Here are a couple of things that are listed in the National Weather Service Warning you may want to consider:


Check! I won’t drive.


Will do! I’ll keep my phone with me. Good.

Most Importantly: DON’T DROWN.

Huh? Oh shit, ok. This changes my plans a bit; hmmm, don’t drown. Alright, I guess.

Yes, our government has seen it fit to warn citizens not to drown during floods.

For our readers, “Don’t get hit by a bus.”

There, I did my part.

Dolphins: Winning Friends and Influencing People

Awww, look at those two. It’s all part of a huge PR scheme by the dolphins. Genius.
Courtesy of Matthew Meier Photo

Dolphins are expert PR people.  Here are a few reasons why:

1.  Cooperate and win:  Going back to ancient times, Dolphins used to assist fishermen by herding fish in the fisherman’s direction then being rewarded with fish.  Genius; catch your fish but be sure to give me a cut.

2.  Winning Friends and Influencing People:  Dolphins are playful and seem to smile a lot, this is straight out of Dale Carnegie’s famous book.  Humans (the top of the food chain) love dolphins and protect them beyond what is done for many other sea species.  When was the last time you had “Unsafe Dolphin” tuna?

3.  Our allies in combat:  Like many countries, dolphins have chosen to side with the US in conflict.  They work for us as spies and messengers; I wrote about it here.  Whose side do you think we’ll be on in the next sea life war?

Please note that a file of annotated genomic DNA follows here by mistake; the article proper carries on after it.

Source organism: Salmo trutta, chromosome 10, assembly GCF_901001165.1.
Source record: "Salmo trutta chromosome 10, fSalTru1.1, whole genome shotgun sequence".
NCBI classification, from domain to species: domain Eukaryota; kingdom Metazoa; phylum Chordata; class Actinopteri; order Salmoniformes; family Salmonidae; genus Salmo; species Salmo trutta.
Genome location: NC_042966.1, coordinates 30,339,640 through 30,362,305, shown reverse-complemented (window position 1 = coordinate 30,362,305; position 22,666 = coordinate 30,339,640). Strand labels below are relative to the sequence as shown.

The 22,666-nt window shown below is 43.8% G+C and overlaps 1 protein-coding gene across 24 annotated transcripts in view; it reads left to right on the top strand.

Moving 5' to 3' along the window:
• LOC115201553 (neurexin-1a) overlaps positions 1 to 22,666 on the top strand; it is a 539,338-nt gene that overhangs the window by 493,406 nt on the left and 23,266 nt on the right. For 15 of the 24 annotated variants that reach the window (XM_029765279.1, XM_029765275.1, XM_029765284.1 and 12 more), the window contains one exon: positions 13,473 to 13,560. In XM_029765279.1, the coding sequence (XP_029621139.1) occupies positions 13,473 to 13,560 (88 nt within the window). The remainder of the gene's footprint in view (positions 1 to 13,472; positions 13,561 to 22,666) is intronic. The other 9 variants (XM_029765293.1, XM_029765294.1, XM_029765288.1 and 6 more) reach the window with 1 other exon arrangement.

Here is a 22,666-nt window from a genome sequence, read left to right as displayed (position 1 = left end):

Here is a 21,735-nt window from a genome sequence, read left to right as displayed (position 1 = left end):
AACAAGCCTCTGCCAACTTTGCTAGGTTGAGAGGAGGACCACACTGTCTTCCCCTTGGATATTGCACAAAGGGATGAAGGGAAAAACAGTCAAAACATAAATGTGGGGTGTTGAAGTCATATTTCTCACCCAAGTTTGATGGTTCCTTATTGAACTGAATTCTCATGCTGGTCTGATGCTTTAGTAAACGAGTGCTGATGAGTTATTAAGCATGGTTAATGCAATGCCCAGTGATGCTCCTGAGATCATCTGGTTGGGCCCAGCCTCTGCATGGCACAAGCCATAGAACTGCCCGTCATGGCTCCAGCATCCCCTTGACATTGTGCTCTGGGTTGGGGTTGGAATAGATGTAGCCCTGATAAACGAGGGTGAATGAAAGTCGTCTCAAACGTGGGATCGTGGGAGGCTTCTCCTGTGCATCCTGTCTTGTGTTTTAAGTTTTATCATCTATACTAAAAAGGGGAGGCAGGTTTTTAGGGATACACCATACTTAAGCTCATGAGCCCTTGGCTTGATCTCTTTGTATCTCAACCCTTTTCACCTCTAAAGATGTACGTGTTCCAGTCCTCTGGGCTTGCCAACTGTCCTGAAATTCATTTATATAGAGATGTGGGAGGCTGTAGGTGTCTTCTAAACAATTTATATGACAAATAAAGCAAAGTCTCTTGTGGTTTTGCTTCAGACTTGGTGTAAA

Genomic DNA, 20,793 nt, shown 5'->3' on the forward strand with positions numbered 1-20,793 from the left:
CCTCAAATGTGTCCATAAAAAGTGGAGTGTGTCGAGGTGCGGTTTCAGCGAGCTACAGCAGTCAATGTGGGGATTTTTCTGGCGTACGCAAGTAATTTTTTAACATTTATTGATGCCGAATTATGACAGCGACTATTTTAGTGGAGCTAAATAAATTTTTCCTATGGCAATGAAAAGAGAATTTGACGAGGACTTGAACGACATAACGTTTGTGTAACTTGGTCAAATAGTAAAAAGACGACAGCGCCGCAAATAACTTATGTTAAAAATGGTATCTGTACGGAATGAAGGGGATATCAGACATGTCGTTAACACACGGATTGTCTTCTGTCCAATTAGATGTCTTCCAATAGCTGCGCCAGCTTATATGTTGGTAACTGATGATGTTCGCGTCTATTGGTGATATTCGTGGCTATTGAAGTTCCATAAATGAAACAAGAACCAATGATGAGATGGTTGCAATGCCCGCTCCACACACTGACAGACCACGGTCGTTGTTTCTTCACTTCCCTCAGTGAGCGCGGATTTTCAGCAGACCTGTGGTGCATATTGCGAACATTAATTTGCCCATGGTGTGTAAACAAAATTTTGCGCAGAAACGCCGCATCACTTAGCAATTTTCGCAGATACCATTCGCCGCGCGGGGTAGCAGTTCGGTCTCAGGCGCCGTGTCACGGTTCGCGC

4.  Isolate the black sheep:  Did you know that the Killer Whale is actually a dolphin?  Yup, genius branding move by the dolphin elite.  It was especially useful when the trainer was killed at Sea World in 2010 by a “killer whale.”

So, while we watch and cry about Dolphin Tale, the heart touching movie about the tailless dolphin, the rest of the dolphin population swims through the ocean in super pods, protected by humans, and brutally slaughters other fish families by the thousands.  Genius.

The Japanese on the other hand are not fooled by big dolphin smiles or playful wave play.  They are not impressed by the dolphin public relations scheme.  For reasons of which we are not entirely sure, they slaughter tens of thousands of dolphins each year in somewhat of a ritual beginning in early September.   Read more about it here, pictures are graphic.

Read more about our mammal brothers:

Kim’s many faces…

Our friend and ally (no) Axis of Evil headliner (yes) Kim Jong-un, the new North Korean Leader has 6 new titles (these are real):

  • Marshal of the Democratic People’s Republic of Korea
  • First chairman of the National Defense Commission
  • First secretary of the Workers’ Party
  • Chairman of the party’s Central Military Commission
  • Member of the Presidium of the party’s Political Bureau
  • Supreme commander of the Korean People’s Army

Interestingly, I had a lot of these same titles in high school.

Kim’s friends call him ‘Karma Chameleon’ and some of his family calls him ‘Jeff’; he’s also been known to answer to ‘Sam Walton.’

Original article on Jeff’s names: